Friends and family – good, happy weekend to you all. As always, we hope you are cherishing time with your family this weekend. We wanted to send an update to everyone on our precious Oakes and our fledgling foundation, but first Oakes. The last update we gave you via email was just over 30 days ago as Oakes was fighting rejection of his new lungs and had put together a decent rally….
Overall, Oakes is pretty much where he was last we wrote to you all. And that really is not the best news. The doctors have been pointing out that, in their opinion, he has sort of “plateaued” overall. Sure, he has a good day here or a good three days there, maybe even puts together a six good days in a row, but it’s inevitably followed up by a really bad day or two or a few days of struggling. Becky and I are so focused on taking this voyage “one day at a time” that we sometimes struggle, I think, to see the forest through the trees. Our good days with Oakes are days that we cherish and will be the days we will always remember with him, but they are sandwiched by not so good days. And by the time you look back over the last four weeks, the last eight weeks or the ten weeks since his transplant, he’s not really improving as any of the doctors had hoped.
On September 28th, we had what St. Louis Children’s Hospital calls a Care Conference. This is a session that Becky and I can gain an audience with several of Oakes’ doctors so that we can get a comprehensive update on where we are, how we got here and where we’re going. Beck and I were prepared for maybe not the most pleasant, uplifting tone and that’s essentially what we got. Lots of hope, lots of “we’re going to try this”, lots of “we’re not going to do anything without consulting you first”, but it was pretty clear that the doctors were concerned about Oakes’ lack of significant recovery since transplant. This is not the doctors’ fault; this is just the harsh reality of the situation and we wanted to hear the reality.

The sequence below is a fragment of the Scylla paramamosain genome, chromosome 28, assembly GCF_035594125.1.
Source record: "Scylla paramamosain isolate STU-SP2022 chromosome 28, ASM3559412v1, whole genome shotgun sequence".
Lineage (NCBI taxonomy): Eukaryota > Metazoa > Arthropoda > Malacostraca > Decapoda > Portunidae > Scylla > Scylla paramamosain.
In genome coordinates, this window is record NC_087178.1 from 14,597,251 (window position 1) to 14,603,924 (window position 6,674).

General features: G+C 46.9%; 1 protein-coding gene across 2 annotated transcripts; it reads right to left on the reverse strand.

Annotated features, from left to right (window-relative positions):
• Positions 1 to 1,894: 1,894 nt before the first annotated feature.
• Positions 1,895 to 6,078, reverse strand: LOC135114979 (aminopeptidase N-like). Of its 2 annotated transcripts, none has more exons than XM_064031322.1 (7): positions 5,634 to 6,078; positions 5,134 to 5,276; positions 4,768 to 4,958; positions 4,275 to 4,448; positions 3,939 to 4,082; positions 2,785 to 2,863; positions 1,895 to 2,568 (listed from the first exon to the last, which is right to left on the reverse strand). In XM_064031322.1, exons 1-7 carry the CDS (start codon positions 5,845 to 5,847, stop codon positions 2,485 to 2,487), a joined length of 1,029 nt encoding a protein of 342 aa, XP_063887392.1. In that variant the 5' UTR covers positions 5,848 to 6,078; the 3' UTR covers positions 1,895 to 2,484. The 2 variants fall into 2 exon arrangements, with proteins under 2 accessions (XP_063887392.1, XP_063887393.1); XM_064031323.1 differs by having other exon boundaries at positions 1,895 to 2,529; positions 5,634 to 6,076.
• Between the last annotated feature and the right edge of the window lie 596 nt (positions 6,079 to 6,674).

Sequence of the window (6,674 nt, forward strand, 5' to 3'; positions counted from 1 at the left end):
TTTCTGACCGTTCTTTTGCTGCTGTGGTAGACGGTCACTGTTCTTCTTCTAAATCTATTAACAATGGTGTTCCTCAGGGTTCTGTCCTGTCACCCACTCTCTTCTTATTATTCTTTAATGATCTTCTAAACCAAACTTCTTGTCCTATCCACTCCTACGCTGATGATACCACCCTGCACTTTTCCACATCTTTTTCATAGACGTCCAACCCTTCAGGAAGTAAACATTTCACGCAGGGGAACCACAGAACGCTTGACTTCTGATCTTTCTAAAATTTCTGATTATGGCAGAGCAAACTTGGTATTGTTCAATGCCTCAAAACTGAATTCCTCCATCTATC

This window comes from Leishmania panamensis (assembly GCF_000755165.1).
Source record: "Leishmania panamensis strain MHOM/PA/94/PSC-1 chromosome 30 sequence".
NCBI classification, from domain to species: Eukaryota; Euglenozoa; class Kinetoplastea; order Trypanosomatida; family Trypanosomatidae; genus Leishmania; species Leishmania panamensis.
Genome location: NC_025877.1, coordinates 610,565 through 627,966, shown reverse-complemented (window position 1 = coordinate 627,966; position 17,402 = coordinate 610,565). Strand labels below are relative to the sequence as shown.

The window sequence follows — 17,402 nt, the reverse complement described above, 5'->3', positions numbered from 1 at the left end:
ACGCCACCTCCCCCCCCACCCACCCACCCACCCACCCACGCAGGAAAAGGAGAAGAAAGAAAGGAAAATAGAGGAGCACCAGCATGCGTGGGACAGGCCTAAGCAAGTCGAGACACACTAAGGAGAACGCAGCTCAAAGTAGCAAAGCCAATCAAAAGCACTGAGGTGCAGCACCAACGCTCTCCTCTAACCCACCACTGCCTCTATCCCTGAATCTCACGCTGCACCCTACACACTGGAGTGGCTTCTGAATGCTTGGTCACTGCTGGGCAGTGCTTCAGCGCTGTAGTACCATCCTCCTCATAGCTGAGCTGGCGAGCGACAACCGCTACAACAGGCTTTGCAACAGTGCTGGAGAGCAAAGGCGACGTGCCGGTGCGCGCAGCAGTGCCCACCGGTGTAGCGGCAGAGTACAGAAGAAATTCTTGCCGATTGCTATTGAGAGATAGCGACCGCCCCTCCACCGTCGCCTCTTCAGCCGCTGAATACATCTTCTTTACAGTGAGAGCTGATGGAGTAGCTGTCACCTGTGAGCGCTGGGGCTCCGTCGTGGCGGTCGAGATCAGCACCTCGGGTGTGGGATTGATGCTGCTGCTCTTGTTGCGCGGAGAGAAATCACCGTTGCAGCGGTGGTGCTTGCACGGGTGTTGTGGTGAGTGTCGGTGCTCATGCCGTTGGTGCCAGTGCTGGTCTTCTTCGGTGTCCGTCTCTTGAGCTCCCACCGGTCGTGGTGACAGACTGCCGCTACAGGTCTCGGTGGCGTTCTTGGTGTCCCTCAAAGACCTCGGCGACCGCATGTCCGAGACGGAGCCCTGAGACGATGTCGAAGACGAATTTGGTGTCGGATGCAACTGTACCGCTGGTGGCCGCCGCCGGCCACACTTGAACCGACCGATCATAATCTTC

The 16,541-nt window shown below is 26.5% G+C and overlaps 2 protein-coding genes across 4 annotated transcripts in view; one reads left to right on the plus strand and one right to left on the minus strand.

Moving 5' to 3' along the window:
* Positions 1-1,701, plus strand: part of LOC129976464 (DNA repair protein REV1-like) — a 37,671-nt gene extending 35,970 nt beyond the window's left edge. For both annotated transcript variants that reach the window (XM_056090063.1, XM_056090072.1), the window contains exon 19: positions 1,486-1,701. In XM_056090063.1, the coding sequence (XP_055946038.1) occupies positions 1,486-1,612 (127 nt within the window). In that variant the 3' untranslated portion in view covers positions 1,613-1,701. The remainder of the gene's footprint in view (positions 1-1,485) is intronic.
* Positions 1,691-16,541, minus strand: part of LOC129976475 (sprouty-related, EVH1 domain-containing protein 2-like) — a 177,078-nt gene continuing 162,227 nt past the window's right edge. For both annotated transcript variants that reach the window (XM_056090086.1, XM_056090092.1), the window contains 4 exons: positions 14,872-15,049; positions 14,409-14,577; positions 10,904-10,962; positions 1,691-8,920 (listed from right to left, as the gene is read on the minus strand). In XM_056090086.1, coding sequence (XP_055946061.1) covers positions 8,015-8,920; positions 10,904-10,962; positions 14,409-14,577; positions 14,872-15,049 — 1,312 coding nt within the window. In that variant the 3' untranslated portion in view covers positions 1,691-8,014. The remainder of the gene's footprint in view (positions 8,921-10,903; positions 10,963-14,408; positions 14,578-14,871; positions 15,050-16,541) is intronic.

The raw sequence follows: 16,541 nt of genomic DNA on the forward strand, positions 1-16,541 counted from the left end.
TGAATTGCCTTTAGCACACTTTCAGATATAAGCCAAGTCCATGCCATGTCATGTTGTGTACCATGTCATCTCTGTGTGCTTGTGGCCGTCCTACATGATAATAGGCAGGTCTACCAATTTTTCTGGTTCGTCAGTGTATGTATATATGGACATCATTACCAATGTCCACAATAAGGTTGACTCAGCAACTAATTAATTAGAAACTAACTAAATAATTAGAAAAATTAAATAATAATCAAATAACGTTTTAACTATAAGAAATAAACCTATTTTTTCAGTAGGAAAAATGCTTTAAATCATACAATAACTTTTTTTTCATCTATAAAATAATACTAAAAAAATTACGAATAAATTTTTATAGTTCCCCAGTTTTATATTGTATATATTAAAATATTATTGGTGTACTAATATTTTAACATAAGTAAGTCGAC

So I think the best way to bring you up to speed on where things are with the Mighty Oakes is to give you an update by organ/gland/vein and I’m going to list this in “roughly” the order of least significant issue to most significant, although it’s nothing more than my own view of things.
o Also since our last update, they’ve discovered that Oakes has a hypoactive thyroid.
o They’re not sure what impact this is having on the rest of his issues, but they’re trying to treat it with medication, but these meds will take weeks before they start to help.
o The doctors believe that this thyroid condition is impacting the left side of his heart (see below).
o As you may recall, Oakes had surgery on his trachea during his first open-heart surgery on 3/22/11.
o Since that time, it’s caused relatively few direct issues, but there is a theory that it may have indirectly impacted his bronchial tubes (see below).
· Pulmonary Arteries
o Since our last update, Oakes had another trip to his favorite cath lab to see Dr. Murphy.
o There was concern his pulmonary arteries were narrowing based on some echocardiograms the docs had performed.
o After some ballooning and other tests, Dr. Murphy decided to place three stents in Oakes’ pulmonary arteries, essentially right at the location where the cadaver vessel was inserted during his open-heart surgery.
o These stents really helped the blood flows and pressures throughout the heart.
o I was golfing in a customer event in New Jersey on September 15th when Becky called me to tell me that Oakes was no longer rejecting his lungs. As I hung up with tears in my eyes and starting to choke up as I told my golf mates, I looked right down and saw a big, fat acorn from what had to be a mighty oak tree – it will forever stay in my golf bag as a reminder of that moment and Oakes’ strength and determination.
o Rejection can come and go and comes in various forms. The doctors describe him today as “recovering from his rejection”, but hurdles remain. His antibody levels continue to fluctuate from blood test to blood test and his doctors are struggling to understand precisely what it means.
o The doctors reiterated that Oakes’ situation is so different and new that there is just not any research that exists to tell them what to expect or exactly how to treat it – they are essentially writing the book for all those little Oakesies down the road.
o Around the time of the Care Conference, we received a visit from the kidney doctors.
o The message was stunning and crushing – Oakes had kidney damage that appeared to be irreversible, which meant dialysis and possibly kidney transplant was in the future.
o Oakes heard this, peed off hundreds of milliliters of fluids the following day and gave new hope that the damage was reversible or not as significant as previously feared.
o They will continue to very closely monitor Oakes’ kidney via blood tests.
o Oakes probably wouldn’t be a candidate for a kidney transplant until he is at least one and, even then, he’d probably have to be past the issues he is currently dealing with.